If staff who regularly work unpaid overtime did all their extra hours from the start of the year, they would not get paid until 28 February 2014.
Now in its tenth year, Work Your Proper Hours Day is a light-hearted campaign that celebrates the unsung – and unrewarded – hours that staff put in to help their employers and boost the UK economy.
On the last Friday of this month, the Trades Union Congress (TUC) will urge bosses to let their staff take a proper lunch hour and to leave work on time. Managers are being encouraged to lead by example and work their proper hours too.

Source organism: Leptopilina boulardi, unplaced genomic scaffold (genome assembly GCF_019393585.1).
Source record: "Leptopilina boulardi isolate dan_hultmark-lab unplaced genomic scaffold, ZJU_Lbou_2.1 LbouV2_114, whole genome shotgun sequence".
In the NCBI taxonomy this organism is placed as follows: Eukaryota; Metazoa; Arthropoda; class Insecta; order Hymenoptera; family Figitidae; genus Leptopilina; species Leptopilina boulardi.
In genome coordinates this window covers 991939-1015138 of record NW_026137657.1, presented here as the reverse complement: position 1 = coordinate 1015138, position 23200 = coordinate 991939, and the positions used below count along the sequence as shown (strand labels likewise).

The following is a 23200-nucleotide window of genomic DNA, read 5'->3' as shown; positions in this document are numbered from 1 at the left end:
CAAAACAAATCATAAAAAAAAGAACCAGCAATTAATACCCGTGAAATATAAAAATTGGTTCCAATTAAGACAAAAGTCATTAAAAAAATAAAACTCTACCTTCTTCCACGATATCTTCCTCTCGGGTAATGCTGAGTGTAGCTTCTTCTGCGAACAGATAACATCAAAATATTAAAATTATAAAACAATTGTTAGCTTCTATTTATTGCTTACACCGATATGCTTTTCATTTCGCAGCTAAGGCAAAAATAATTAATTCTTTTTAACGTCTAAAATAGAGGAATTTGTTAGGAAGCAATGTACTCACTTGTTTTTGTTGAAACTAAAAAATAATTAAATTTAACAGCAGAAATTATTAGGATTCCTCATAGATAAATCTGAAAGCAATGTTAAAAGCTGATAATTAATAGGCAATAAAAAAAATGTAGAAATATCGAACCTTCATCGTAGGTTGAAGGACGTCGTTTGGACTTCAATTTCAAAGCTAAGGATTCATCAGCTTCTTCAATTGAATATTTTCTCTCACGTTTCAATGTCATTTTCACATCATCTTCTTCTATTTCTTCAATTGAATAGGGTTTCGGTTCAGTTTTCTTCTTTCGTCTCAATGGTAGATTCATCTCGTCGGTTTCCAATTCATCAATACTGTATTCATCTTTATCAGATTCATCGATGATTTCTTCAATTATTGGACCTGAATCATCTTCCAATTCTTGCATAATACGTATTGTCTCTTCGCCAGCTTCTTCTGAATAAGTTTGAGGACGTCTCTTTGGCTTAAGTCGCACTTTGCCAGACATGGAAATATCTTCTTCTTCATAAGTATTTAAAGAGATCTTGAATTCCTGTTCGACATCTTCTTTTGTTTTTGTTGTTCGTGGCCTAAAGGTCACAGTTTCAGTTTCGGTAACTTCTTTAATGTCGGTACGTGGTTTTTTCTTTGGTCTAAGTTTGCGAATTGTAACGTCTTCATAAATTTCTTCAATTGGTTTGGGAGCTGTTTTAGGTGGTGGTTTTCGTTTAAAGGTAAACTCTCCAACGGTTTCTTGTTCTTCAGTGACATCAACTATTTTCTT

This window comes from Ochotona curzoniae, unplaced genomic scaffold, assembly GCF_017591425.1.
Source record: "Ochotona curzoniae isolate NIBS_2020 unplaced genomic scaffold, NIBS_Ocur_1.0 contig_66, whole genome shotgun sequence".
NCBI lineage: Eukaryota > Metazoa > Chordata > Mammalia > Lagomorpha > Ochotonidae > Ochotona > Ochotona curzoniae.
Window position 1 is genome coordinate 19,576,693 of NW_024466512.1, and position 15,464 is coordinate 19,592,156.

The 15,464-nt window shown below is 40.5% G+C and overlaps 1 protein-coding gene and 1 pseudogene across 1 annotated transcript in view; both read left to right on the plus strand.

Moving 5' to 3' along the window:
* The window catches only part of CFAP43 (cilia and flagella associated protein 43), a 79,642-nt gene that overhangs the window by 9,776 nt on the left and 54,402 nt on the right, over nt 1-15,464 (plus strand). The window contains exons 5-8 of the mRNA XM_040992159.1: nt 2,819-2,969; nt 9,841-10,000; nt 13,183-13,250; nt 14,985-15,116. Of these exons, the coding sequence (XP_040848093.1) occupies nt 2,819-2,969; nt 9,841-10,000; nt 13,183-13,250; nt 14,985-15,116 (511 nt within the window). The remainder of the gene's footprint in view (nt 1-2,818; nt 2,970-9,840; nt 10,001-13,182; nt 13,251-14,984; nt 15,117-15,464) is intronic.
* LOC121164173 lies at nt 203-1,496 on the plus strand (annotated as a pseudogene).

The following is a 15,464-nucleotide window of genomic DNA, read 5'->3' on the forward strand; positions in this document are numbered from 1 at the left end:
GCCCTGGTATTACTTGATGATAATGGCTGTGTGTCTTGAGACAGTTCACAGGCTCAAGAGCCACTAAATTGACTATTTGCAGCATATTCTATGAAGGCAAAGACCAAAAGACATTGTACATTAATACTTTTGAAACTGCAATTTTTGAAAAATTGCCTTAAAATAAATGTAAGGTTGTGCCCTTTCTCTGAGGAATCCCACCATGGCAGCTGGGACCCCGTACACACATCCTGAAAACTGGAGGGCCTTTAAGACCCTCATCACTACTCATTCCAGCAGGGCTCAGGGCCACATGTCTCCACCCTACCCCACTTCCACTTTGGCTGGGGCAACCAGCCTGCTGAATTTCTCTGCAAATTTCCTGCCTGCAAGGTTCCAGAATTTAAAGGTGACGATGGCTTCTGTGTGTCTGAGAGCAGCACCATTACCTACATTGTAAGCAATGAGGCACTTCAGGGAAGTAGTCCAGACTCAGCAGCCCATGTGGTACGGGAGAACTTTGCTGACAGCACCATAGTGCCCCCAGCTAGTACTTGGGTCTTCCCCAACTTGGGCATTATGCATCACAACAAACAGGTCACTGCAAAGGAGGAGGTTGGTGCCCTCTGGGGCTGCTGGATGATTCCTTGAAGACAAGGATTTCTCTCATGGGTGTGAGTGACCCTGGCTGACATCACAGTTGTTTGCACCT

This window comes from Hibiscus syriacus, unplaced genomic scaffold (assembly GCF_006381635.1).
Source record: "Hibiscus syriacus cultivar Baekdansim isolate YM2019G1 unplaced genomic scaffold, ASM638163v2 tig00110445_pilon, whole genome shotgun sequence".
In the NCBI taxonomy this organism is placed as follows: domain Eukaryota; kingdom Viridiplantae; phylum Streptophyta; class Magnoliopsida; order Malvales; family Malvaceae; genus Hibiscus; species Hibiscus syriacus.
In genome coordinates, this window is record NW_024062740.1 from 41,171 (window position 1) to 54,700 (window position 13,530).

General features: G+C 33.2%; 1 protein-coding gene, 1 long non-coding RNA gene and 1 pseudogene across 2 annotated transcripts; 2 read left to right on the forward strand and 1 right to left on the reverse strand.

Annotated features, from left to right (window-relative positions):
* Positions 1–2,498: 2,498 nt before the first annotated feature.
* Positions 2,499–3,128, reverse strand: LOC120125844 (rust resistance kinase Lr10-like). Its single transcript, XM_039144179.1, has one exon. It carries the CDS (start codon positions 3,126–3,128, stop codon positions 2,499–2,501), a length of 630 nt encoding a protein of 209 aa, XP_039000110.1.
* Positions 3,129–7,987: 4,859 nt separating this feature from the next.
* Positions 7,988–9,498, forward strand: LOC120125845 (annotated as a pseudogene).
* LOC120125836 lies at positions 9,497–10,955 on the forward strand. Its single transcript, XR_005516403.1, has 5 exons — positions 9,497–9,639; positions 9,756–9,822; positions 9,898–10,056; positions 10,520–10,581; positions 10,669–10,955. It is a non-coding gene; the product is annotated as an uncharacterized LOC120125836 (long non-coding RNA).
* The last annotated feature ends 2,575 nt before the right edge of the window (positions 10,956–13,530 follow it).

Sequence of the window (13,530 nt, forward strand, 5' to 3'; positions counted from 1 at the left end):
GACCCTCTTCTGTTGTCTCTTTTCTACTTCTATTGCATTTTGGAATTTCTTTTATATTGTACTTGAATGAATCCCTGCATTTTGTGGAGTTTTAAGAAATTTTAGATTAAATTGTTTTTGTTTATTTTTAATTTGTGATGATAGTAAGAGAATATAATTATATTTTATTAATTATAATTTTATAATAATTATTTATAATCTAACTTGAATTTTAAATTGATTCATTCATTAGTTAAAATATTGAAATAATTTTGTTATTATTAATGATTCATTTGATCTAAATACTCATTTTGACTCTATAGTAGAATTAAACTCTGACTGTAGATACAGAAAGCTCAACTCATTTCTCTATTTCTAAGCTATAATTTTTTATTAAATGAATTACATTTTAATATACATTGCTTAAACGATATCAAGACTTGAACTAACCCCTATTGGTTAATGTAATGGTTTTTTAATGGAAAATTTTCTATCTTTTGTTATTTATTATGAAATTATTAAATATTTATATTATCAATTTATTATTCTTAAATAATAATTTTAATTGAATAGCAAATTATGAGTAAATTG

Last year, the TUC found that one in five employees across the UK regularly worked unpaid overtime, worth over £28 billion to the economy. Teachers, legal managers and finance professionals were most likely to do unpaid overtime – with half all employees in these jobs regularly working extra hours for free.
This year, Work Your Proper Hours Day will look at whether the recent recovery in the labour market has led to a rise or a fall in the number of unpaid hours as more people join the workforce. The TUC will also highlight which jobs and regions of the UK do the most unpaid overtime.